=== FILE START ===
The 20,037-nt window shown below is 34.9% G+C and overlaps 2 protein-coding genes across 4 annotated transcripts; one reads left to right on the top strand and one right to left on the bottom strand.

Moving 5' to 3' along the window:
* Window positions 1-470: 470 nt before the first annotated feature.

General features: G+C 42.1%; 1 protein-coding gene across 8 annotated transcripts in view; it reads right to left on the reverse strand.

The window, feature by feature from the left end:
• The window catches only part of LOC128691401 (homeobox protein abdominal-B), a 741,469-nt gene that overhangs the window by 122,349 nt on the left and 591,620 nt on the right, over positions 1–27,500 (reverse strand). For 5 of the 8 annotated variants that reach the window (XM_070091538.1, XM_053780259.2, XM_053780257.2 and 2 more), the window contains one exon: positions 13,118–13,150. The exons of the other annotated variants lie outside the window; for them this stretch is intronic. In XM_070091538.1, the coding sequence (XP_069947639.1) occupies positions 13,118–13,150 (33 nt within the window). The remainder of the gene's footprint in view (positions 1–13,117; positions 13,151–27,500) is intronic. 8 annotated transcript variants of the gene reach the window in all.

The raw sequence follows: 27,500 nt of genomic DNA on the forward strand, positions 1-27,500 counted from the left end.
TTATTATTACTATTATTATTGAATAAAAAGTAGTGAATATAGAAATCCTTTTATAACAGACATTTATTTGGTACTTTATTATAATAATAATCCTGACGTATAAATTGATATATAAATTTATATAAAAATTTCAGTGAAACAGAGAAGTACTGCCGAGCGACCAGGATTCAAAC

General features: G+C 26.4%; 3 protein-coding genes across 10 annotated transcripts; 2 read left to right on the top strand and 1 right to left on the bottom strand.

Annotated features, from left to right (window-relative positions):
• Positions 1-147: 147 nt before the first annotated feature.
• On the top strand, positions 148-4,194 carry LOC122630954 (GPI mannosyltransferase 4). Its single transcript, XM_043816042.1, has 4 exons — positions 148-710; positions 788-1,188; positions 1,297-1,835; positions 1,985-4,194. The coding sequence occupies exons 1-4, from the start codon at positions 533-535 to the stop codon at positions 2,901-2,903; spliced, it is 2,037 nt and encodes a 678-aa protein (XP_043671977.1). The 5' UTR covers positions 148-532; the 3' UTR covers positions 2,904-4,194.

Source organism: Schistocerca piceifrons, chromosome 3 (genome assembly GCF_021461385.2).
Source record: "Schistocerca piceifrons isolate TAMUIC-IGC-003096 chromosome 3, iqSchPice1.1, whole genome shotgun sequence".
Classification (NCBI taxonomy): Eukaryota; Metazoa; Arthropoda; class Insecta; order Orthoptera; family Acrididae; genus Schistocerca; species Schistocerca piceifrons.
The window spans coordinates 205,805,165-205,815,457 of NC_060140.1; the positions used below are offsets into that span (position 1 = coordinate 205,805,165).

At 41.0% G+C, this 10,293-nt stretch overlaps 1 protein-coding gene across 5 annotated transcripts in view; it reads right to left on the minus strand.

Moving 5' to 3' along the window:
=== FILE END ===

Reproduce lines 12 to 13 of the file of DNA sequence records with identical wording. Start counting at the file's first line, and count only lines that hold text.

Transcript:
• On the top strand, positions 148-4,194 carry LOC122630954 (GPI mannosyltransferase 4). Its single transcript, XM_043816042.1, has 4 exons — positions 148-710; positions 788-1,188; positions 1,297-1,835; positions 1,985-4,194. The coding sequence occupies exons 1-4, from the start codon at positions 533-535 to the stop codon at positions 2,901-2,903; spliced, it is 2,037 nt and encodes a 678-aa protein (XP_043671977.1). The 5' UTR covers positions 148-532; the 3' UTR covers positions 2,904-4,194.

Source organism: Schistocerca piceifrons, chromosome 3 (genome assembly GCF_021461385.2).